News




Andy Hampsten Interview

February 10, 2017

You rode your Giro d’Italia winning Huffy last year at Eroica California; what was it like spending the day on the bike that you achieved so much career success on?
Well, it was comfortable and lively on the all-day ride. I put some new tires on the bike so the downhills were fun. Emotionally, I felt very happy to ride that Huffy; it reminded me of how much I asked of my body and mind when I raced, and how much fun it was to be a bike racer in the 80s.
 
What will you be riding at Eroica California this time?
Not the original 1988 Huffy. I have a duplicate frame I had made for the 1988 Tour de France, if I can get parts for it I will travel with that bike. Or I'll lean on Wes for something fun. Two years ago Wally’s Bike Shop lent me a Reg Harris from the 50s, and it was a dream ride.
 
Thinking back, what was your favorite bike during the 70s or 80s, and what made it so special?
The Huffy was #1. It found its way down a snowy Gavia Pass. But I was lucky to have also ridden a TI-Raleigh in 1980 with Campy Super Record. That was the prettiest bike I’ve ridden, and it was the first sponsor’s bike I raced.
 
Is there one particular section of the Eroica California route that really resonates with you? What about it makes it that way?
All the dirt west of Paso Robles, but I would add the pavement to that area, too. If I can be that unspecific, I can reason that the terrain and scrub growing out of the limestone hills reminds me of some of the best places I have visited. I am taken back to Tuscany and Southern France when I ride near Peachy Canyon, and I am reminded of it every time I drink wines from Villa Creek Winery that the Eroica loop pases. It’s a magical spot to ride in and eat from.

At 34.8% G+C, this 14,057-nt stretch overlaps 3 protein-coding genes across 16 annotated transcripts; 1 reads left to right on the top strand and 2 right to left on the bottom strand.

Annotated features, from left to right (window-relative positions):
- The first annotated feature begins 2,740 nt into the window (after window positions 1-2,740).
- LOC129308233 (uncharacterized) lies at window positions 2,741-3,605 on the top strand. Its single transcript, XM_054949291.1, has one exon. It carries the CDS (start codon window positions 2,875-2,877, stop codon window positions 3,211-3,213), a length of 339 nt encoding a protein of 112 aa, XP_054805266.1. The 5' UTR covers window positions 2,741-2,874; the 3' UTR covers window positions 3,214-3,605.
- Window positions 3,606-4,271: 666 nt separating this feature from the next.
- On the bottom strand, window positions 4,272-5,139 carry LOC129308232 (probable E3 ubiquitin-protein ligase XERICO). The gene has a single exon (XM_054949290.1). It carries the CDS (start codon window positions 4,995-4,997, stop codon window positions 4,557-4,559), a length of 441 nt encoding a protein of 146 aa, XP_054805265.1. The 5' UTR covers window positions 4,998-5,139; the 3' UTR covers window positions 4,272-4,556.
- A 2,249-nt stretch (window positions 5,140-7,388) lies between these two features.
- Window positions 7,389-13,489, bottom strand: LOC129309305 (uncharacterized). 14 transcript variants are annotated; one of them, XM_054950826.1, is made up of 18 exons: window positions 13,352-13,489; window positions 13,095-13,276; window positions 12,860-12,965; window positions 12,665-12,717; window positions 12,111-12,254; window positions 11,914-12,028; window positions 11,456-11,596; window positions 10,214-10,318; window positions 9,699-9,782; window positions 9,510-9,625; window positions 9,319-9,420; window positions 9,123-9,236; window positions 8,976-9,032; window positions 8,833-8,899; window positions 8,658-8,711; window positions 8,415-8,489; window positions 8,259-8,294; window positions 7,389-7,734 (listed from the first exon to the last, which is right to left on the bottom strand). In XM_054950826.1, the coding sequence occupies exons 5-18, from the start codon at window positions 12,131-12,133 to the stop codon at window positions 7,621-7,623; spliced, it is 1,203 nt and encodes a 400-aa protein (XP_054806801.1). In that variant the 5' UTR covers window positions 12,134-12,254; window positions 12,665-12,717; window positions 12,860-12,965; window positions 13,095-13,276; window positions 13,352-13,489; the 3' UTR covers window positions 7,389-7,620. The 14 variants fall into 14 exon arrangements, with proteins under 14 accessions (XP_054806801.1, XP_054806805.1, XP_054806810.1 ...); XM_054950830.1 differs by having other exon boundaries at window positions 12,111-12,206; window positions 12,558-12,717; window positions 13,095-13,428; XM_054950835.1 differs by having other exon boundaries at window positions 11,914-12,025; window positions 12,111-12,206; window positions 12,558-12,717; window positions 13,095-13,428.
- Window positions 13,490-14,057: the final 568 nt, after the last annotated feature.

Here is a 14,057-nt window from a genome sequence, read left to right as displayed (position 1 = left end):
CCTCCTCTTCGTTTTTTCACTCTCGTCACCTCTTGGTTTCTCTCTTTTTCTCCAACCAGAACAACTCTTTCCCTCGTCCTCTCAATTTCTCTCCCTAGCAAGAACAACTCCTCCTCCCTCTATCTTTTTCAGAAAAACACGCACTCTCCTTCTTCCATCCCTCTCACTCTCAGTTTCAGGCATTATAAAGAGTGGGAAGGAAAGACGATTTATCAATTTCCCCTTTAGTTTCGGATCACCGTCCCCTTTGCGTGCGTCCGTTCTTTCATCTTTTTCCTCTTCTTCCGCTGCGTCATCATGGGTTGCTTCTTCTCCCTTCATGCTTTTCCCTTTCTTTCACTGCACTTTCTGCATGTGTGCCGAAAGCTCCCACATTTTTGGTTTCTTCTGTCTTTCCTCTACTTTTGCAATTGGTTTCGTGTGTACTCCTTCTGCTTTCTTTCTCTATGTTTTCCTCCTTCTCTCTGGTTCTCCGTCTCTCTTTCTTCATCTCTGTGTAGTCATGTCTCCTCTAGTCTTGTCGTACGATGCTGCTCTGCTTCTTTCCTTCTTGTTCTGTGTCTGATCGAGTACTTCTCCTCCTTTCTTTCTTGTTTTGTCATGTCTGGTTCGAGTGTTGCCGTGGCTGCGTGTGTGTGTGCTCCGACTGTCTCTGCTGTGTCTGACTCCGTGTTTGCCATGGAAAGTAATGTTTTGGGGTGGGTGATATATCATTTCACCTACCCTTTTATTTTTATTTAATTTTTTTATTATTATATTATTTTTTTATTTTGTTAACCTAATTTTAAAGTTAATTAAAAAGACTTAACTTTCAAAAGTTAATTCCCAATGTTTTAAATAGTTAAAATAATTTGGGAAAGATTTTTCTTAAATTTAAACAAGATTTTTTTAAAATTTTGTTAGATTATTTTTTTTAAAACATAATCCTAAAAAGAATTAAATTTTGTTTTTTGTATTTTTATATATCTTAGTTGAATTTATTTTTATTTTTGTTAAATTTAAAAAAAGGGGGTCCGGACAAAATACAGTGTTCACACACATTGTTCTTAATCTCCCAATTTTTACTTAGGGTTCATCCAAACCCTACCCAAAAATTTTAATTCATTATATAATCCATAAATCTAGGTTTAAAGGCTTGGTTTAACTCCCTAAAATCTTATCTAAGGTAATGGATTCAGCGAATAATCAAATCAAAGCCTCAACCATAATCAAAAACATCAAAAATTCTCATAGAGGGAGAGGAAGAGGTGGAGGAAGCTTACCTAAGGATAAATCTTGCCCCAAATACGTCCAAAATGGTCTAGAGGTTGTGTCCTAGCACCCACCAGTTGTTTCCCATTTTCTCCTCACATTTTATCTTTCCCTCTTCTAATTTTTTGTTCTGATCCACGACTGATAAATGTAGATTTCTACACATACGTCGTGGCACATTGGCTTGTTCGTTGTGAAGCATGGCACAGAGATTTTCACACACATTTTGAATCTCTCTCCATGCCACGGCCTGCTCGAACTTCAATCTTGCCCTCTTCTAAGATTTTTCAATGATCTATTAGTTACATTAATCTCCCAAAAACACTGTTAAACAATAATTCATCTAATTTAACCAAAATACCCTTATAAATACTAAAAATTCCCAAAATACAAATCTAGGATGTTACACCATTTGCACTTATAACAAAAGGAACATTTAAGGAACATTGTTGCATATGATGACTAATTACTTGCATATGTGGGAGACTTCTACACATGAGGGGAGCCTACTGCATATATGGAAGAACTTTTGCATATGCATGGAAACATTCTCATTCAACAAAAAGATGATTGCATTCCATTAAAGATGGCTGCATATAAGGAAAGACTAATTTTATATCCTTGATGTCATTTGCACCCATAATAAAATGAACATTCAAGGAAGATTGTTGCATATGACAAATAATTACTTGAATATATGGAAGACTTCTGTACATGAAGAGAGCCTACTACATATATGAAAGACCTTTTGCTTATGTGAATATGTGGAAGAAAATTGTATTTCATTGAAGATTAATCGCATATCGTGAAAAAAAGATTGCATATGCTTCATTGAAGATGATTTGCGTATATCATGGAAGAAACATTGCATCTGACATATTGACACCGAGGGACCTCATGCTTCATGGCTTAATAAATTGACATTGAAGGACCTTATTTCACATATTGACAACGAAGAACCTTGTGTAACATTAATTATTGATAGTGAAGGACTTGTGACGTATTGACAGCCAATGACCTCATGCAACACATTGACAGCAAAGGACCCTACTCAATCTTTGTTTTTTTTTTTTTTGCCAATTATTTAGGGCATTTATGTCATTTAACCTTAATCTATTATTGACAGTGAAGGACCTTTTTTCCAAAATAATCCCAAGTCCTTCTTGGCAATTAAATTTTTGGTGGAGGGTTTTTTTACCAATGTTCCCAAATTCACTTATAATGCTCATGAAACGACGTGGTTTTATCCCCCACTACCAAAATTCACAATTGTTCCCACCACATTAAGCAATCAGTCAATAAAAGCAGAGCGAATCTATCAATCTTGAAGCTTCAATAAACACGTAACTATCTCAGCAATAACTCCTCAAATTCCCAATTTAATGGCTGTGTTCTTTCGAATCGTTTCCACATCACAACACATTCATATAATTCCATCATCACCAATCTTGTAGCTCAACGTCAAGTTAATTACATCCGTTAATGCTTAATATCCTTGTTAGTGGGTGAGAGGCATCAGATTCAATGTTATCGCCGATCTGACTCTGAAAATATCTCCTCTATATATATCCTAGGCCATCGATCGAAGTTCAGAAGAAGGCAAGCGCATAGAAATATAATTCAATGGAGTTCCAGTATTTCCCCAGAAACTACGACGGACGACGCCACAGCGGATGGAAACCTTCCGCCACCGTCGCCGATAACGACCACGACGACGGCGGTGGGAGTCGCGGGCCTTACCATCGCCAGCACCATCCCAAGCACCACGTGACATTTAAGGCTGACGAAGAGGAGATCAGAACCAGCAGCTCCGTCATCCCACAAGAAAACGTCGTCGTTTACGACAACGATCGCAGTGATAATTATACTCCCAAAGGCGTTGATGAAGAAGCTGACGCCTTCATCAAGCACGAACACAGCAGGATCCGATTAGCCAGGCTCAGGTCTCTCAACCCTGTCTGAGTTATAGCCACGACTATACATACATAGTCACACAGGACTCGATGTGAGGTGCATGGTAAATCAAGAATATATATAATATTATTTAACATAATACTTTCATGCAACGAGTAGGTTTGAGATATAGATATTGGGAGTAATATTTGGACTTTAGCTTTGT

If you could give one tip to an Eroica first-timer, what would it be?
Old bikes need largish tires and new brake pads. I do the Eroica in Chianti often and host guests on our tours there, and my primary advice to them is to shorten their route choice. The company on an Eroica ride should be the focus; there are some very fun people out on old bikes that are interesting to talk to at stops and while riding along the route.
 
Do you feel that modern technology, i.e. power meters and electronic shifting, have negatively affected the overall cycling experience?
Yes and no. On a bike ride, I am bored by talk about meters and numbers. And I see too many people stressed out fixing electronic problems instead of riding. But that is part of cycling, and it usually involves asking a fellow cyclist for help, so the modern technology is reduced to old fashioned problem solving pretty quickly.
 
What was your worst traveling adventure while you were a pro?
Nothing terrible. The 80s and 90s were a weekly parade of crowded, smoke-choked, low ceilinged airports around Europe with snarly border guards pawing every page of my passport once they saw my visa to Colombia, but that was part of the fun. And the food was good!


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